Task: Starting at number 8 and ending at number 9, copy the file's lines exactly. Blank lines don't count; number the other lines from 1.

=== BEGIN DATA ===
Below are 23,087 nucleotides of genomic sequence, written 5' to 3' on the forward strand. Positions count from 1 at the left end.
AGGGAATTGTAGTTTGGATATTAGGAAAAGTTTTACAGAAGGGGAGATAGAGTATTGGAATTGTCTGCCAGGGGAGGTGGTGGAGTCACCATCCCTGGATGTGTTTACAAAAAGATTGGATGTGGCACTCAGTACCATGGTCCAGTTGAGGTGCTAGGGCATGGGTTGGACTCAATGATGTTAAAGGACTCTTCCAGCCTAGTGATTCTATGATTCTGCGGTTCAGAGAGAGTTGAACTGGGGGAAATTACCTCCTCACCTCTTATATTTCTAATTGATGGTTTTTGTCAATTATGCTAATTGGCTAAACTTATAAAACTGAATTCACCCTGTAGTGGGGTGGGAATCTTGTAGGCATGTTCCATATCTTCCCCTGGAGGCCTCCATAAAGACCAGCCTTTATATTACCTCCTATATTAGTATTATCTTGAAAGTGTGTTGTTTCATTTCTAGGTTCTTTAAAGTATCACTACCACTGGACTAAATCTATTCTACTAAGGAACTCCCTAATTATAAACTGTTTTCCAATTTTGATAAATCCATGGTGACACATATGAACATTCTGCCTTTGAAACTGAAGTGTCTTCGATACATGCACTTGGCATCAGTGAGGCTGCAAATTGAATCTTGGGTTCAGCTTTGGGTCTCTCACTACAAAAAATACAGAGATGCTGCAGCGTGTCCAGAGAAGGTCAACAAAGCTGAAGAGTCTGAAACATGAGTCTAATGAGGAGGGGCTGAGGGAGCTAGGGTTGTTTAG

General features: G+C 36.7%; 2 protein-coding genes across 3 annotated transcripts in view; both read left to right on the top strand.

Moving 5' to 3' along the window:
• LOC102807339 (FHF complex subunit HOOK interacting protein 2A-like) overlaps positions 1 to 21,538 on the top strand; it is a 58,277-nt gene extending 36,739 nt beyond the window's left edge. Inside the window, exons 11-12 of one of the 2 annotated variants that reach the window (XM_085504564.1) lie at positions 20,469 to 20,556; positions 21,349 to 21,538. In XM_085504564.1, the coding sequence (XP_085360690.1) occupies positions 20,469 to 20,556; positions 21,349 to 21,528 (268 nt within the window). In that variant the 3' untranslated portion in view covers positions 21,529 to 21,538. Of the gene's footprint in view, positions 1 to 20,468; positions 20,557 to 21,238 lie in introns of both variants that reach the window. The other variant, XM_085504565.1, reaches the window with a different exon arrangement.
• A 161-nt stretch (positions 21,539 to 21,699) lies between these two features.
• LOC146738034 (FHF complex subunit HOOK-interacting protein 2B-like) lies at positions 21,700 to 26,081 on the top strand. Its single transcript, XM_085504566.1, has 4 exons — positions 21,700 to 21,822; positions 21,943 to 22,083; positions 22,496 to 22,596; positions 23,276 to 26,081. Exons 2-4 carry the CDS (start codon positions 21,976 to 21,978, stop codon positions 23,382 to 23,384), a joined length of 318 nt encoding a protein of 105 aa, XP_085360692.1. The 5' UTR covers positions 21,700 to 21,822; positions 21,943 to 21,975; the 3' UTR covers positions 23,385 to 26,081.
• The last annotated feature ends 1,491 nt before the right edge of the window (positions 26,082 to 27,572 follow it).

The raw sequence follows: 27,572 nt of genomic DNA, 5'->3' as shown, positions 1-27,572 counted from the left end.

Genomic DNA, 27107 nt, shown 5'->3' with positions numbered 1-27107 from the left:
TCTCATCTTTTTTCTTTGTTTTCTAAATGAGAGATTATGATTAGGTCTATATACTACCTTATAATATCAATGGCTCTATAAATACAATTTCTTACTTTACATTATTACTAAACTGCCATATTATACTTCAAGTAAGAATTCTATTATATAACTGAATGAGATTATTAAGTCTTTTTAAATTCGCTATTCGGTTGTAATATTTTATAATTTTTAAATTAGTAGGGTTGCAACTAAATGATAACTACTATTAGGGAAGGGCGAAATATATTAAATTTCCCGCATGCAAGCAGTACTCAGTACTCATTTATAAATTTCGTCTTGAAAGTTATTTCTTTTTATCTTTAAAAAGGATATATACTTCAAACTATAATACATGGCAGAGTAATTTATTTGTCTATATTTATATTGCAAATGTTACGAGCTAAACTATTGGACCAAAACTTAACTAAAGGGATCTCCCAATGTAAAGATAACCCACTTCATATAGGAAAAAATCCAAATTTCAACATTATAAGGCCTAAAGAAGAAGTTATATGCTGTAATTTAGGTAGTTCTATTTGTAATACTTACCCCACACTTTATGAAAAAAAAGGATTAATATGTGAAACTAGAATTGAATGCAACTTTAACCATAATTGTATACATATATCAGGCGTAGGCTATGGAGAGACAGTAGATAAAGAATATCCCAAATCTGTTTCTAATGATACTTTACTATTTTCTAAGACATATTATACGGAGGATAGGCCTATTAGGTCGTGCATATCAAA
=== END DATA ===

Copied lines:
• The last annotated feature ends 1,491 nt before the right edge of the window (positions 26,082 to 27,572 follow it).

The raw sequence follows: 27,572 nt of genomic DNA, 5'->3' as shown, positions 1-27,572 counted from the left end.